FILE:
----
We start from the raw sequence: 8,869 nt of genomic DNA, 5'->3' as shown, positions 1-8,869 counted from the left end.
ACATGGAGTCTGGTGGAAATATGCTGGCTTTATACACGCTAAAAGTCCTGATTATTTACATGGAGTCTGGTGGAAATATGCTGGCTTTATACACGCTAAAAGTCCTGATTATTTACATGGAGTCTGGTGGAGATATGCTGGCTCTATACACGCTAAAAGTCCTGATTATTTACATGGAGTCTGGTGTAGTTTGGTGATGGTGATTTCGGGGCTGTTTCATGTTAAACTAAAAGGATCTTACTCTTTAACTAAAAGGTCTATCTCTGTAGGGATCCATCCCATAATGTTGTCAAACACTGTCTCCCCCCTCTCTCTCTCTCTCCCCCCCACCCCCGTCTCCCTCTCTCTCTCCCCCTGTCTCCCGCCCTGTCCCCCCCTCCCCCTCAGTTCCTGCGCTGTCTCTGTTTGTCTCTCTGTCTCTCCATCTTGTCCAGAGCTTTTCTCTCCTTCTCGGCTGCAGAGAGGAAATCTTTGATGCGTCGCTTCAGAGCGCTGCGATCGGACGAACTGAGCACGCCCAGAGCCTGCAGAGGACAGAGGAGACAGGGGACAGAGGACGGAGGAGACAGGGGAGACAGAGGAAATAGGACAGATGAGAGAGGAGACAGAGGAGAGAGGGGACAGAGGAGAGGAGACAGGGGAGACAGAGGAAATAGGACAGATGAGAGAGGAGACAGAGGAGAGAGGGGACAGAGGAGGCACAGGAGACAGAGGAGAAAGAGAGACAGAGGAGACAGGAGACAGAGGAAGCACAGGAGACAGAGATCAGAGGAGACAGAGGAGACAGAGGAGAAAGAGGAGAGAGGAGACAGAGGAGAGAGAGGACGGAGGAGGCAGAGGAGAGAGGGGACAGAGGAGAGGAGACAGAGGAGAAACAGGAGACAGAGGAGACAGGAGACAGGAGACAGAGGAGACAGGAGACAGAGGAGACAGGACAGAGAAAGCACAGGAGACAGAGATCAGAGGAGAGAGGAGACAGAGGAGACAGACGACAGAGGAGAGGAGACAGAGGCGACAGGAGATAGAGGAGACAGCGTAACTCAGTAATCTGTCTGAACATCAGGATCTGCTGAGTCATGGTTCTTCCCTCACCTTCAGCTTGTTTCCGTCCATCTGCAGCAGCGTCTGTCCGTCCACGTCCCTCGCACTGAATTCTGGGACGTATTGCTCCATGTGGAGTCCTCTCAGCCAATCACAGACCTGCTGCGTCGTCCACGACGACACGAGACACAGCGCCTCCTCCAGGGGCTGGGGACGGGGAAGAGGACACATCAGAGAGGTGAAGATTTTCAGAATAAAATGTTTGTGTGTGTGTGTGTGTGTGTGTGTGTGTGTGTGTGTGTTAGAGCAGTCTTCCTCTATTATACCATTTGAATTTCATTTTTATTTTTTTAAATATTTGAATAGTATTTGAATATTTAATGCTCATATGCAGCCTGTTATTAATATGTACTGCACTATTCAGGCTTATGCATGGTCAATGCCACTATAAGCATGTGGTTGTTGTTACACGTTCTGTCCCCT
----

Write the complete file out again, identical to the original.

We start from the raw sequence: 8,869 nt of genomic DNA, 5'->3' as shown, positions 1-8,869 counted from the left end.
ACATGGAGTCTGGTGGAAATATGCTGGCTTTATACACGCTAAAAGTCCTGATTATTTACATGGAGTCTGGTGGAAATATGCTGGCTTTATACACGCTAAAAGTCCTGATTATTTACATGGAGTCTGGTGGAGATATGCTGGCTCTATACACGCTAAAAGTCCTGATTATTTACATGGAGTCTGGTGTAGTTTGGTGATGGTGATTTCGGGGCTGTTTCATGTTAAACTAAAAGGATCTTACTCTTTAACTAAAAGGTCTATCTCTGTAGGGATCCATCCCATAATGTTGTCAAACACTGTCTCCCCCCTCTCTCTCTCTCTCCCCCCCACCCCCGTCTCCCTCTCTCTCTCCCCCTGTCTCCCGCCCTGTCCCCCCCTCCCCCTCAGTTCCTGCGCTGTCTCTGTTTGTCTCTCTGTCTCTCCATCTTGTCCAGAGCTTTTCTCTCCTTCTCGGCTGCAGAGAGGAAATCTTTGATGCGTCGCTTCAGAGCGCTGCGATCGGACGAACTGAGCACGCCCAGAGCCTGCAGAGGACAGAGGAGACAGGGGACAGAGGACGGAGGAGACAGGGGAGACAGAGGAAATAGGACAGATGAGAGAGGAGACAGAGGAGAGAGGGGACAGAGGAGAGGAGACAGGGGAGACAGAGGAAATAGGACAGATGAGAGAGGAGACAGAGGAGAGAGGGGACAGAGGAGGCACAGGAGACAGAGGAGAAAGAGAGACAGAGGAGACAGGAGACAGAGGAAGCACAGGAGACAGAGATCAGAGGAGACAGAGGAGACAGAGGAGAAAGAGGAGAGAGGAGACAGAGGAGAGAGAGGACGGAGGAGGCAGAGGAGAGAGGGGACAGAGGAGAGGAGACAGAGGAGAAACAGGAGACAGAGGAGACAGGAGACAGGAGACAGAGGAGACAGGAGACAGAGGAGACAGGACAGAGAAAGCACAGGAGACAGAGATCAGAGGAGAGAGGAGACAGAGGAGACAGACGACAGAGGAGAGGAGACAGAGGCGACAGGAGATAGAGGAGACAGCGTAACTCAGTAATCTGTCTGAACATCAGGATCTGCTGAGTCATGGTTCTTCCCTCACCTTCAGCTTGTTTCCGTCCATCTGCAGCAGCGTCTGTCCGTCCACGTCCCTCGCACTGAATTCTGGGACGTATTGCTCCATGTGGAGTCCTCTCAGCCAATCACAGACCTGCTGCGTCGTCCACGACGACACGAGACACAGCGCCTCCTCCAGGGGCTGGGGACGGGGAAGAGGACACATCAGAGAGGTGAAGATTTTCAGAATAAAATGTTTGTGTGTGTGTGTGTGTGTGTGTGTGTGTGTGTGTGTGTTAGAGCAGTCTTCCTCTATTATACCATTTGAATTTCATTTTTATTTTTTTAAATATTTGAATAGTATTTGAATATTTAATGCTCATATGCAGCCTGTTATTAATATGTACTGCACTATTCAGGCTTATGCATGGTCAATGCCACTATAAGCATGTGGTTGTTGTTACACGTTCTGTCCCCT